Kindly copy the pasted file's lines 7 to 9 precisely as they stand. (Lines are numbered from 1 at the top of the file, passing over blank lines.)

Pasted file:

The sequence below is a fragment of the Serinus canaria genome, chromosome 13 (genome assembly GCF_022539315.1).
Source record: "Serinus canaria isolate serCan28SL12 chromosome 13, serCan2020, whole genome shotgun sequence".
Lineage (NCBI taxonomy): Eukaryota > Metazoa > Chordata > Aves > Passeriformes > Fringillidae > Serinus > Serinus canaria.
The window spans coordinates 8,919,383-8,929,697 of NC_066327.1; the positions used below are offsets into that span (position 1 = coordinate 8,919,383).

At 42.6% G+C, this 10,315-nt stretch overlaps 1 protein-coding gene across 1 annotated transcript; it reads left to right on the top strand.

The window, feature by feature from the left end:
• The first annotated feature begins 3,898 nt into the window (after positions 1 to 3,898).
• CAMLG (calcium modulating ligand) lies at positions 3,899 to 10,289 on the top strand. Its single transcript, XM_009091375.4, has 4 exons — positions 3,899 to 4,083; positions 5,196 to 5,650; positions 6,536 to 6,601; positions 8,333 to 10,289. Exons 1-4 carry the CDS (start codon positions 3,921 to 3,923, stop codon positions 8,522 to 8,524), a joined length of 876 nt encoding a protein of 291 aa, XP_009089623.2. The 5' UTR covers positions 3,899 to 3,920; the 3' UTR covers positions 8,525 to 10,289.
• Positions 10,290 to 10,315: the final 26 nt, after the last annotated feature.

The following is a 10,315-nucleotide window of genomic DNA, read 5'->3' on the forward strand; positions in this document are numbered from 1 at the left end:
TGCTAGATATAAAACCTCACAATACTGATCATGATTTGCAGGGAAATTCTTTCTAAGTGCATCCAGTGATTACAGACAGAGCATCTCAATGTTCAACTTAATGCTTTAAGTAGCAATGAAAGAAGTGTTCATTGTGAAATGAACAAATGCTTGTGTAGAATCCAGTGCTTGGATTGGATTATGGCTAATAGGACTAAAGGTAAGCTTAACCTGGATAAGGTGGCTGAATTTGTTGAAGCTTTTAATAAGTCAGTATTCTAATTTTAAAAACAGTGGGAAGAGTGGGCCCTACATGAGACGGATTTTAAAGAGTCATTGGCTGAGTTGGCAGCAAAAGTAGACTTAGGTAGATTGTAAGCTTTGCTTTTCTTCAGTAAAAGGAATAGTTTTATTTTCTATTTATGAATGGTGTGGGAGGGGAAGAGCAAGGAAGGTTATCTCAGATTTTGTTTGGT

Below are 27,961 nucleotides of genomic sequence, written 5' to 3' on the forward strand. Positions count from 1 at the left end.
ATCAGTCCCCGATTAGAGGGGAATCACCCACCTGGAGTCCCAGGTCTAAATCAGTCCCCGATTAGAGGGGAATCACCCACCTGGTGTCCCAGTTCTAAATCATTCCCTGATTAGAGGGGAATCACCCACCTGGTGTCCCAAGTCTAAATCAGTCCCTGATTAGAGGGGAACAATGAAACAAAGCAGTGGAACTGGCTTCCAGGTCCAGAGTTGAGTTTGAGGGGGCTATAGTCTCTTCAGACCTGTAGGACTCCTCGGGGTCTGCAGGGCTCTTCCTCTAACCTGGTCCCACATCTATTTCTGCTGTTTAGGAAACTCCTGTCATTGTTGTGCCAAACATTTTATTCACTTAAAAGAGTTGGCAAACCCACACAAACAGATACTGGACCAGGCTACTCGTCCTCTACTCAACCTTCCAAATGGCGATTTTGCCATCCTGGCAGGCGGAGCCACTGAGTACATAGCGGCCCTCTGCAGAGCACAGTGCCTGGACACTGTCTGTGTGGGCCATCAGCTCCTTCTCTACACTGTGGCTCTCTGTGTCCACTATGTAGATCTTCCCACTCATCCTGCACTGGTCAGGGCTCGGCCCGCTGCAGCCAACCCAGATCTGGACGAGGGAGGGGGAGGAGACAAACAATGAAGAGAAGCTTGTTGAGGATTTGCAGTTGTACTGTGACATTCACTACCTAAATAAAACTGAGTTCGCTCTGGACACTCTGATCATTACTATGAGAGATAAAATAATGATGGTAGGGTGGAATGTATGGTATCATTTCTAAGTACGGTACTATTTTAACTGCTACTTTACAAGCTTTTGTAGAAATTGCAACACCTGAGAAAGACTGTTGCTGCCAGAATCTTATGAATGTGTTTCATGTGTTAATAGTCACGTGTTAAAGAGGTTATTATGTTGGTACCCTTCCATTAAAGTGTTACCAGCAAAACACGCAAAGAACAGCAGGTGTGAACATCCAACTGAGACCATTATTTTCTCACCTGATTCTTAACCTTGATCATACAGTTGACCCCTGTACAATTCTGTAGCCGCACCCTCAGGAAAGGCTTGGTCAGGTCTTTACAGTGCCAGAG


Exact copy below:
• The first annotated feature begins 3,898 nt into the window (after positions 1 to 3,898).
• CAMLG (calcium modulating ligand) lies at positions 3,899 to 10,289 on the top strand. Its single transcript, XM_009091375.4, has 4 exons — positions 3,899 to 4,083; positions 5,196 to 5,650; positions 6,536 to 6,601; positions 8,333 to 10,289. Exons 1-4 carry the CDS (start codon positions 3,921 to 3,923, stop codon positions 8,522 to 8,524), a joined length of 876 nt encoding a protein of 291 aa, XP_009089623.2. The 5' UTR covers positions 3,899 to 3,920; the 3' UTR covers positions 8,525 to 10,289.
• Positions 10,290 to 10,315: the final 26 nt, after the last annotated feature.